Home Solar Inverters KACO new energy inverters power the largest solar park on the Virgin Islands
KACO new energy inverters power the largest solar park on the Virgin Islands

KACO new energy inverters power the largest solar park on the Virgin Islands

At five megawatts, USVI Solar I is the largest photovoltaic system on the U.S. Virgin Islands. Installed on challenging terrain and under harsh weather conditions on Saint Thomas, the solar park received the 2015 “Ground-Mount Project of the Year Award”. After all, the system covers ten percent of the island’s energy needs. KACO new energy supplied the quintessential robust inverter technology.

A hard-to-access area known for its heavy rainfall, mountainous terrain and Hurricane Cristobal: there were myriad challenges for people and material in constructing the USVI Solar I solar park on Saint Thomas. As such, the demands for the products to be used were also high. The inverters in particular need to withstand the extreme conditions. The project planners, AES Distributed Energy, therefore selected the 32 and 50 kilowatt string inverters in the KACO new energy blueplanet TL3 range. 96 of these devices which are suitable for outdoor installation were deployed in a decentralised layout.

“Getting one central inverter of over 3,000 kilograms in weight to the installation site would have been too great a challenge. Compact string inverters offer more flexibility and were thus the logical choice here”, said Eduardo Casilda Weissen, KACO new energy‘s Senior Director of Sales for Latin America and the Caribbean. A good thing, given that module tables were moved and string lengths adjusted even after arrival at the site due to the ground conditions. Like knights on a chessboard, the lighter string inverters adapted to these unforeseen moves – something that would have been virtually impossible for heavier central inverters. The decentralised concept also scored in terms of network stability; indeed around ten percent of the power network relies on the solar park. By distributing the power to numerous inverters, a wide-ranging system failure becomes unlikely, and with isolated faults only small parts of the generator would be affected.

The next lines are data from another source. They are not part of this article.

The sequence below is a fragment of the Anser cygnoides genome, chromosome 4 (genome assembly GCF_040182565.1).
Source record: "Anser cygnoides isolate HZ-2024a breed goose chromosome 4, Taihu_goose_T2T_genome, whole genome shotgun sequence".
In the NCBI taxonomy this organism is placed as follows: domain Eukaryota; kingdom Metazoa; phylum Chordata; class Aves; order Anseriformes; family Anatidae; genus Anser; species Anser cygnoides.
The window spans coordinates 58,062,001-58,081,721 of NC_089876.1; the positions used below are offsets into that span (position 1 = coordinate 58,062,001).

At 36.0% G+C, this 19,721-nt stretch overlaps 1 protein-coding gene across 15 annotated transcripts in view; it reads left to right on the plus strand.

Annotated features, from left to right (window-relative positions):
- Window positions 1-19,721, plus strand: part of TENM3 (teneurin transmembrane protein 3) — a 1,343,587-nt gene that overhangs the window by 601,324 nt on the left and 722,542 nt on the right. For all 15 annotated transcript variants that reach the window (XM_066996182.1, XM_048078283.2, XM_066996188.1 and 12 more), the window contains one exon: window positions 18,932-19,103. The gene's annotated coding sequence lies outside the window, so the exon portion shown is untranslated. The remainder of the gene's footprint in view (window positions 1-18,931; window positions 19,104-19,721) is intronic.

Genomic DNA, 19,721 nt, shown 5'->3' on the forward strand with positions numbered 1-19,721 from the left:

The decentralised design also permitted seamless financing: To meet the requirements for subsidies, it was necessary to register 18 sub-systems, each of which was assigned the corresponding number of inverters. This would not have been possible with only a small number of central inverters.

The perseverance and flexibility of AES paid off: The project was awarded the 2015 “Ground-Mount Project of the Year Award” by US solar magazine Solar Builder. USVI Solar I is the largest photovoltaic system in the U.S. Virgin Islands. It is of enormous importance for approaching 40,000 island inhabitants. The five megawatt output is intended to generate around 7.9 million kilowatt hours of green energy each year, amounting to about ten percent of the energy requirements. The plan is to reduce the consumption of fossil fuels by up to 60 percent by 2025. According to the U.S. Ministry for Energy, there was previously almost one hundred percent dependence on imported oil for power generation, water distillation and transport; the Virgin Islands are reliant on expensive, environmentally damaging diesel generators. This produced electricity costs four times higher than the national average.


Anand Gupta Editor - EQ Int'l Media Network


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